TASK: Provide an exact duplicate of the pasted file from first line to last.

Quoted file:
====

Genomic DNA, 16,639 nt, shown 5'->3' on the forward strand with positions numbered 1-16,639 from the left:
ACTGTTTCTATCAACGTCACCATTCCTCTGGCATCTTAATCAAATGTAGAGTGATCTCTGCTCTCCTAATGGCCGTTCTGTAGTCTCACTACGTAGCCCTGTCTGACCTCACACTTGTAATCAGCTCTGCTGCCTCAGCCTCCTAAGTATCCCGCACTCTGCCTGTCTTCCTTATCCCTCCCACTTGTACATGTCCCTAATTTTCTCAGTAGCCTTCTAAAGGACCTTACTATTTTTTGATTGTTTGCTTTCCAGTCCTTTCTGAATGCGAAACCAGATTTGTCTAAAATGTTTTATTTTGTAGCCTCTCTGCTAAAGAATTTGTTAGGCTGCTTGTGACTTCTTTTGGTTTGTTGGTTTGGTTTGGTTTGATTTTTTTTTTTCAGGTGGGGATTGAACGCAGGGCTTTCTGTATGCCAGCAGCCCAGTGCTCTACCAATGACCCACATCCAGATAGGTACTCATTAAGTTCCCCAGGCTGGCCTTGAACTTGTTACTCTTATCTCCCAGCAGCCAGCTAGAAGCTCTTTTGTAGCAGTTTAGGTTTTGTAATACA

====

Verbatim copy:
Genomic DNA, 16,639 nt, shown 5'->3' on the forward strand with positions numbered 1-16,639 from the left:
ACTGTTTCTATCAACGTCACCATTCCTCTGGCATCTTAATCAAATGTAGAGTGATCTCTGCTCTCCTAATGGCCGTTCTGTAGTCTCACTACGTAGCCCTGTCTGACCTCACACTTGTAATCAGCTCTGCTGCCTCAGCCTCCTAAGTATCCCGCACTCTGCCTGTCTTCCTTATCCCTCCCACTTGTACATGTCCCTAATTTTCTCAGTAGCCTTCTAAAGGACCTTACTATTTTTTGATTGTTTGCTTTCCAGTCCTTTCTGAATGCGAAACCAGATTTGTCTAAAATGTTTTATTTTGTAGCCTCTCTGCTAAAGAATTTGTTAGGCTGCTTGTGACTTCTTTTGGTTTGTTGGTTTGGTTTGGTTTGATTTTTTTTTTTCAGGTGGGGATTGAACGCAGGGCTTTCTGTATGCCAGCAGCCCAGTGCTCTACCAATGACCCACATCCAGATAGGTACTCATTAAGTTCCCCAGGCTGGCCTTGAACTTGTTACTCTTATCTCCCAGCAGCCAGCTAGAAGCTCTTTTGTAGCAGTTTAGGTTTTGTAATACA